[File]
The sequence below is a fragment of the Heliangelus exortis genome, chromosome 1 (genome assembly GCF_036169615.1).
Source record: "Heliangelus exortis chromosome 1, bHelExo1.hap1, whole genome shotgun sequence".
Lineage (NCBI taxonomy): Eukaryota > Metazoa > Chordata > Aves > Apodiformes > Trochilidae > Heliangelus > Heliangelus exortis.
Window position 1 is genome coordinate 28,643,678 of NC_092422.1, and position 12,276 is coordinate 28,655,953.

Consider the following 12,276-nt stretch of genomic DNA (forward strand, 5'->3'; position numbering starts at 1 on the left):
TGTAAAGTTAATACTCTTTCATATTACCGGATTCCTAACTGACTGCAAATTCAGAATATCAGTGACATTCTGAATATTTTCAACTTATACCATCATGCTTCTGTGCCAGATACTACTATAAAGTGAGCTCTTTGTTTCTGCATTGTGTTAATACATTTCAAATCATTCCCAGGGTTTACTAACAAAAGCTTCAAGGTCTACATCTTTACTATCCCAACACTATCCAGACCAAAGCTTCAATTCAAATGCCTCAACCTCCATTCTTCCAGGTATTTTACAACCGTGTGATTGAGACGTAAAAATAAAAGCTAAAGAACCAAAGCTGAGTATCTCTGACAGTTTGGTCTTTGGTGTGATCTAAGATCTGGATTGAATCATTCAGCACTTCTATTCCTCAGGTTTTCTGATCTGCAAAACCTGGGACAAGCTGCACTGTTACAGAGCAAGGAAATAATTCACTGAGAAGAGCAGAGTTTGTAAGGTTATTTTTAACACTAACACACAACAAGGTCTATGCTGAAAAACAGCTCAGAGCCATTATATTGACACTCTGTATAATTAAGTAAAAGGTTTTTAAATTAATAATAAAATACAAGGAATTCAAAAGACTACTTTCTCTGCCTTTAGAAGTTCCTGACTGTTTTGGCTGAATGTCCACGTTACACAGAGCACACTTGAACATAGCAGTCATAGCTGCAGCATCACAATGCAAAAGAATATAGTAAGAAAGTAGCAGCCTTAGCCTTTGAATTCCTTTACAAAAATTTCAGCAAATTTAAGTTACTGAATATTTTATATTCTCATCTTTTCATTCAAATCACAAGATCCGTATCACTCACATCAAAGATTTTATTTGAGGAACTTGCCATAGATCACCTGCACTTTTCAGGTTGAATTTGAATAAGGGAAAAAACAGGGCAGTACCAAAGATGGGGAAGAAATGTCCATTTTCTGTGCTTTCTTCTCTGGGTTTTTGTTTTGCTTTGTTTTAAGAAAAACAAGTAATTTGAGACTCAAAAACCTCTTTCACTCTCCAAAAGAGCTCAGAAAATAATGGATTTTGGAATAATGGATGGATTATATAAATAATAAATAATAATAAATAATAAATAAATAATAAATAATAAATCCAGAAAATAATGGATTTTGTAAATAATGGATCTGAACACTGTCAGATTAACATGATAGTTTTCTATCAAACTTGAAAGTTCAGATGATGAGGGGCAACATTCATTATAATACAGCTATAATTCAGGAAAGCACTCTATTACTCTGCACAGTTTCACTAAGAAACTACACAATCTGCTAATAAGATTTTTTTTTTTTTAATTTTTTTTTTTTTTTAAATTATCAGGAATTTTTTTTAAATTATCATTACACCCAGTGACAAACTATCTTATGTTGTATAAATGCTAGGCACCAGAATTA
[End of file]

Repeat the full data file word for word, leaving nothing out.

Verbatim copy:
The sequence below is a fragment of the Heliangelus exortis genome, chromosome 1 (genome assembly GCF_036169615.1).
Source record: "Heliangelus exortis chromosome 1, bHelExo1.hap1, whole genome shotgun sequence".
Lineage (NCBI taxonomy): Eukaryota > Metazoa > Chordata > Aves > Apodiformes > Trochilidae > Heliangelus > Heliangelus exortis.
Window position 1 is genome coordinate 28,643,678 of NC_092422.1, and position 12,276 is coordinate 28,655,953.

Consider the following 12,276-nt stretch of genomic DNA (forward strand, 5'->3'; position numbering starts at 1 on the left):
TGTAAAGTTAATACTCTTTCATATTACCGGATTCCTAACTGACTGCAAATTCAGAATATCAGTGACATTCTGAATATTTTCAACTTATACCATCATGCTTCTGTGCCAGATACTACTATAAAGTGAGCTCTTTGTTTCTGCATTGTGTTAATACATTTCAAATCATTCCCAGGGTTTACTAACAAAAGCTTCAAGGTCTACATCTTTACTATCCCAACACTATCCAGACCAAAGCTTCAATTCAAATGCCTCAACCTCCATTCTTCCAGGTATTTTACAACCGTGTGATTGAGACGTAAAAATAAAAGCTAAAGAACCAAAGCTGAGTATCTCTGACAGTTTGGTCTTTGGTGTGATCTAAGATCTGGATTGAATCATTCAGCACTTCTATTCCTCAGGTTTTCTGATCTGCAAAACCTGGGACAAGCTGCACTGTTACAGAGCAAGGAAATAATTCACTGAGAAGAGCAGAGTTTGTAAGGTTATTTTTAACACTAACACACAACAAGGTCTATGCTGAAAAACAGCTCAGAGCCATTATATTGACACTCTGTATAATTAAGTAAAAGGTTTTTAAATTAATAATAAAATACAAGGAATTCAAAAGACTACTTTCTCTGCCTTTAGAAGTTCCTGACTGTTTTGGCTGAATGTCCACGTTACACAGAGCACACTTGAACATAGCAGTCATAGCTGCAGCATCACAATGCAAAAGAATATAGTAAGAAAGTAGCAGCCTTAGCCTTTGAATTCCTTTACAAAAATTTCAGCAAATTTAAGTTACTGAATATTTTATATTCTCATCTTTTCATTCAAATCACAAGATCCGTATCACTCACATCAAAGATTTTATTTGAGGAACTTGCCATAGATCACCTGCACTTTTCAGGTTGAATTTGAATAAGGGAAAAAACAGGGCAGTACCAAAGATGGGGAAGAAATGTCCATTTTCTGTGCTTTCTTCTCTGGGTTTTTGTTTTGCTTTGTTTTAAGAAAAACAAGTAATTTGAGACTCAAAAACCTCTTTCACTCTCCAAAAGAGCTCAGAAAATAATGGATTTTGGAATAATGGATGGATTATATAAATAATAAATAATAATAAATAATAAATAAATAATAAATAATAAATCCAGAAAATAATGGATTTTGTAAATAATGGATCTGAACACTGTCAGATTAACATGATAGTTTTCTATCAAACTTGAAAGTTCAGATGATGAGGGGCAACATTCATTATAATACAGCTATAATTCAGGAAAGCACTCTATTACTCTGCACAGTTTCACTAAGAAACTACACAATCTGCTAATAAGATTTTTTTTTTTTTAATTTTTTTTTTTTTTTAAATTATCAGGAATTTTTTTTAAATTATCATTACACCCAGTGACAAACTATCTTATGTTGTATAAATGCTAGGCACCAGAATTA